Latest Stories
Isolated Islanders Support Schools to Educate Their Children Closer to Home
" Education Coordinator Juri Gogoi makes her way along a beaten earth path about half a foot wide that twists from the shores of the Brahmaputra River to the Chapori or Island school, a 20-minute walk a "

Children crowd at the window of a classroom at Feeder School in Mesaki Island of Dibrugarh District, Assam, ‘The Boat of hope’ supports community-managed school initiatives to increase children's access to primary education in the remote River Islands.

By Angela Walker

MESAKI ISLAND, India, August 27 2009 – Education Coordinator Juri Gogoi makes her way along a beaten earth path about half a foot wide that twists from the shores of this Chapori or Island on the Brahmaputra River to the school, a 20-minute walk away. The smell of cow manure wafts through the humid air that wraps around you like a wet washcloth. 

To reach this isolated community school, Gogoi has hitched a ride on the Akha ship, a name which means ‘Hope’ in Assamese. The boat delivers medical services to the isolated Island communities along the river and now provides educational support through “feeder schools” that have improved access of Island children to schooling.

“They are totally separated from the world,” Gogoi explains. “If (the Islanders) don’t educate their children, then how will they survive in future?”

Gogoi, whose ready smile lights up her face, says that initially she had to visit one house at a time to explain to Island parents why education was important for their sons and daughters. Parents were not interested at first in sending their children to school, but when they realized that students could potentially gain vocational job opportunities on the mainland, they changed their minds.

The Schools are full - Students want to study

“Since last year, girls are coming to school and coming regularly. Now more girls participate than boys,” says Gogoi, dressed in a modern maroon kurta tunic and jeans. "The schools are full of students – they want to study.”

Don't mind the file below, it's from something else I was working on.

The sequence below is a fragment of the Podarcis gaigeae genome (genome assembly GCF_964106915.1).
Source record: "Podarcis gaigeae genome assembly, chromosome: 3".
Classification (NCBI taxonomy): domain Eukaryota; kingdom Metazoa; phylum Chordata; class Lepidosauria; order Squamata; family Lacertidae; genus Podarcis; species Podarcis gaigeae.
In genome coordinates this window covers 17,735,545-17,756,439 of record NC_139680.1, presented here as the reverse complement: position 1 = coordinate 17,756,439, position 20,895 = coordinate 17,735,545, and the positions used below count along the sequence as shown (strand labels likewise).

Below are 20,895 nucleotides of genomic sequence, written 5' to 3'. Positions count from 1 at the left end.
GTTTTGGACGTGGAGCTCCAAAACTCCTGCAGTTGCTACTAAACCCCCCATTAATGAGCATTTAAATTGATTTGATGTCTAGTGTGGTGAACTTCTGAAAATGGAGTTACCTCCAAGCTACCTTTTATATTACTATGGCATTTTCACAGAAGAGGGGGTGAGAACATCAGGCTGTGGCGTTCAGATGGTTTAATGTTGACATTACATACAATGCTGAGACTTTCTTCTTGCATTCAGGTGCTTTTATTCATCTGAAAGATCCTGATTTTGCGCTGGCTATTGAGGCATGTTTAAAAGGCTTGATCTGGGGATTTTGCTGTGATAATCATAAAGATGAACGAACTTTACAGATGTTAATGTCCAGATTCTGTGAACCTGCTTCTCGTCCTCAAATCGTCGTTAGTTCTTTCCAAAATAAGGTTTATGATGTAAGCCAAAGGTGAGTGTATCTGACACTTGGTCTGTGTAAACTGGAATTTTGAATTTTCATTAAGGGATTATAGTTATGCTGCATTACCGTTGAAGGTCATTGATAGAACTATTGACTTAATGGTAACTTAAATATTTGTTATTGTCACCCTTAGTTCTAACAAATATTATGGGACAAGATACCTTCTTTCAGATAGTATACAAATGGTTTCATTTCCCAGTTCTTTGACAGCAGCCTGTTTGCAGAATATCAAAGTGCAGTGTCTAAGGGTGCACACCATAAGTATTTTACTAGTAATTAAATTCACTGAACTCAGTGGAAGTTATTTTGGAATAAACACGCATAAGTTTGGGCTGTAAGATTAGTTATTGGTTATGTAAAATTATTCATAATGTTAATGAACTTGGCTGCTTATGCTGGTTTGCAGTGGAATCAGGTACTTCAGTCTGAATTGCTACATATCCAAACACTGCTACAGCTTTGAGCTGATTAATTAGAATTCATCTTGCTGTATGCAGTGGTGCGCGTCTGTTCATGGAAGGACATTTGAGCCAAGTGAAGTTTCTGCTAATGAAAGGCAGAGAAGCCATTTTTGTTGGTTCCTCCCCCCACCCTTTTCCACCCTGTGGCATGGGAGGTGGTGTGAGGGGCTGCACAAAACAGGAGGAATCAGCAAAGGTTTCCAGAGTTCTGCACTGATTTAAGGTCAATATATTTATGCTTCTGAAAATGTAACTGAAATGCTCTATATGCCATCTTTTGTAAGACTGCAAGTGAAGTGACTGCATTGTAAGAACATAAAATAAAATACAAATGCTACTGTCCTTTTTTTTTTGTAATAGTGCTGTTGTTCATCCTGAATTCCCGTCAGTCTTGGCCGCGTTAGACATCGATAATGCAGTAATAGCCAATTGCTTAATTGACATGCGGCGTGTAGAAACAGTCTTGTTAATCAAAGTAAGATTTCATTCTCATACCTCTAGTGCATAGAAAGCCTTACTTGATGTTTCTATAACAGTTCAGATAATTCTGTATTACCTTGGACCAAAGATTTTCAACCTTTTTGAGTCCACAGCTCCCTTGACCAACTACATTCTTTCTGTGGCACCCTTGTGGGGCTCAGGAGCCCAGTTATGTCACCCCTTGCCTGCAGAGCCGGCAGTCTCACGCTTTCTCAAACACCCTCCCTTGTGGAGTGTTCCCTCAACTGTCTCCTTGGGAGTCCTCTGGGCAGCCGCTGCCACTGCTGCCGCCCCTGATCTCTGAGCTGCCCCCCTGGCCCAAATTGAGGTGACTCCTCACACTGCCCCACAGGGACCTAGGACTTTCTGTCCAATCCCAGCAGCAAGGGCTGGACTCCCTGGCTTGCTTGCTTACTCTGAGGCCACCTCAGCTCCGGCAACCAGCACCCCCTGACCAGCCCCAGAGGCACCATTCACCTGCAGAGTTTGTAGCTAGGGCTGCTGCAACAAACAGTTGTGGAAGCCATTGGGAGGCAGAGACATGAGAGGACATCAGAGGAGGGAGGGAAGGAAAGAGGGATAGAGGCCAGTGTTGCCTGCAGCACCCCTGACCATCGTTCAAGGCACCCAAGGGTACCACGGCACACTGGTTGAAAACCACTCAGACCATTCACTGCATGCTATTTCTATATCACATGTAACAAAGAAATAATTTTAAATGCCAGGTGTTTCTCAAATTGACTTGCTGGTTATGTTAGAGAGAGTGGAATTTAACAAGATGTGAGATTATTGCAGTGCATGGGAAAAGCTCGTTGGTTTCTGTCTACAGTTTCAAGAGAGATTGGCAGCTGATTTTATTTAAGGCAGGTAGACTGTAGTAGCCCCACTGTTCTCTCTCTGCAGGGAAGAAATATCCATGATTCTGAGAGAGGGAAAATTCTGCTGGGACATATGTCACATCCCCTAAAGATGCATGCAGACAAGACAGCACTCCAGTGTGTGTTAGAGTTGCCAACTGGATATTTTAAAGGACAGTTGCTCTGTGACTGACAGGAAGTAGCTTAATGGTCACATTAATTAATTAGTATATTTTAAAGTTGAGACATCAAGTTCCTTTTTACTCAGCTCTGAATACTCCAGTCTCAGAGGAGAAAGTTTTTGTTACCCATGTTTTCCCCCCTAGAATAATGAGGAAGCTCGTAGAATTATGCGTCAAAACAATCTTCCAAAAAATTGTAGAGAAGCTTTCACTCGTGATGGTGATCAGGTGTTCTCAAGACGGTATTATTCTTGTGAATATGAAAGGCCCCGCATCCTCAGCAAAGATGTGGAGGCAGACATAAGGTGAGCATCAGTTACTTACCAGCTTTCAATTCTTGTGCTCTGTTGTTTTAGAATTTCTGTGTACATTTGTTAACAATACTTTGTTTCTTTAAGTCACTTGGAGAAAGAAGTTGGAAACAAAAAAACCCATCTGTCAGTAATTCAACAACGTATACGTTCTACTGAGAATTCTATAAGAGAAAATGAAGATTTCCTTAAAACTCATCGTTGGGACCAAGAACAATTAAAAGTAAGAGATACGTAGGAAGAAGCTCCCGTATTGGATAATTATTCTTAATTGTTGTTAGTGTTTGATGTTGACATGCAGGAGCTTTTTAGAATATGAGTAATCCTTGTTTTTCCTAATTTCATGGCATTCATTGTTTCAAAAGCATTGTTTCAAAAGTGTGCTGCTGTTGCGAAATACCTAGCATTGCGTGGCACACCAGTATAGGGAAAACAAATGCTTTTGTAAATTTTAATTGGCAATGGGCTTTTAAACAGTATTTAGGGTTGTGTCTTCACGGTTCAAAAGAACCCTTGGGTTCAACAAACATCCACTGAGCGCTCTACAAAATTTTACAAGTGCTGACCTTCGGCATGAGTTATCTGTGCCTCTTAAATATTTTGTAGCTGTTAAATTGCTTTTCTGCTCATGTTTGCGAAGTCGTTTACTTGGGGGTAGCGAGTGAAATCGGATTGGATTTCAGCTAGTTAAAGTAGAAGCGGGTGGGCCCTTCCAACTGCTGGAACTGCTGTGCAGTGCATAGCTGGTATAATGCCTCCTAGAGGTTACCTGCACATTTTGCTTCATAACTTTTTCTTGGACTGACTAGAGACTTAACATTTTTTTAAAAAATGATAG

Families pay 30 rupees, or approximately 63 cents, to pay for school costs. About 80 per cent of the fees go to pay teachers’ salaries with the other 20 per cent for school supplies like chalk and paints. The government provides books free of cost to the Island schools.

UNICEF partnered with an NGO, the Centre for North East Studies and Policy Research (C-NES) and the Government to provide technical support for the education initiative realizing it was the best way to reach isolated communities who otherwise would not have access to basic educational services.

Literacy rates in Dibrugarth District, located on the banks of the Brahmaputra River, are on par with the Assam average.  Rates for boys are 69 per cent compared to 71 per cent for the state; girls have a rate of 60 per cent in the district compared to 54 per cent for the state.

“Education is a right for every child, and these children are out of reach for primary education,” said Jeroo Master Chief of the UNICEF Assam office. “Using this model, UNICEF is advocating with the Government to reach more children living on the Islands. We’ve used health to piggyback education.”

Village elder Shiv Shankar Yadav says that students who did manage to pursue their education previously had to journey two to three kilometers away to go to school.

“Everybody in the village wanted (a school),  and we made it together,” he says. “Everything depends on education – if (our children) study, they will go ahead and progress.”

The school was constructed by community members out of thatch over a bamboo frame.  About 120 children, ages six to 14 in white skirts and blue skirts or slacks, sit on burlap sacks in orderly rows on the mud floor in front of their teacher.

With schools in their backyard, access to education is much easier

Thirteen-year-old Renu Kumari Yadav’s favorite subject is Hindi. She likes to study and hopes it will allow her to get a job someday on the mainland. Having a school in her own community makes it much easier for her to attend school regularly.  “This is much better,” she explains. “It was very far away so sometimes I didn’t go. I can come here quickly.”

The programme has been so successful that classes 5-7 have been inaugurated this year. Without this service on the Island, most parents could not afford to send their children to higher level education on the mainland, Master says.

On neighboring Chokia Island, the sounds of times tables being recited vibrate through the morning air at the government-run Hindi Upper Primary School. Chandrika Prasad Yadav, class five teacher, says providing higher level classes enables promising students to continue their education.

“For them to go to town is not feasible. To have this facility in the village is a tremendous advantage,” he says. “It’s a stepping stone for children to get higher education. Education will make these children more capable. It will improve the overall quality of life for the whole village.”

Having class five access means that 13-year-old Sanjay Yadav Bihari can continue his schooling.  “There are advantages to education, because I can be a  doctor, engineer or a politician.”

But unlike many of his peers, he has no plans to leave his Island home for a life on the mainland once he finishes his education. “I’ll stay in the village – I want to help my people,” he says.


Find us on Facebook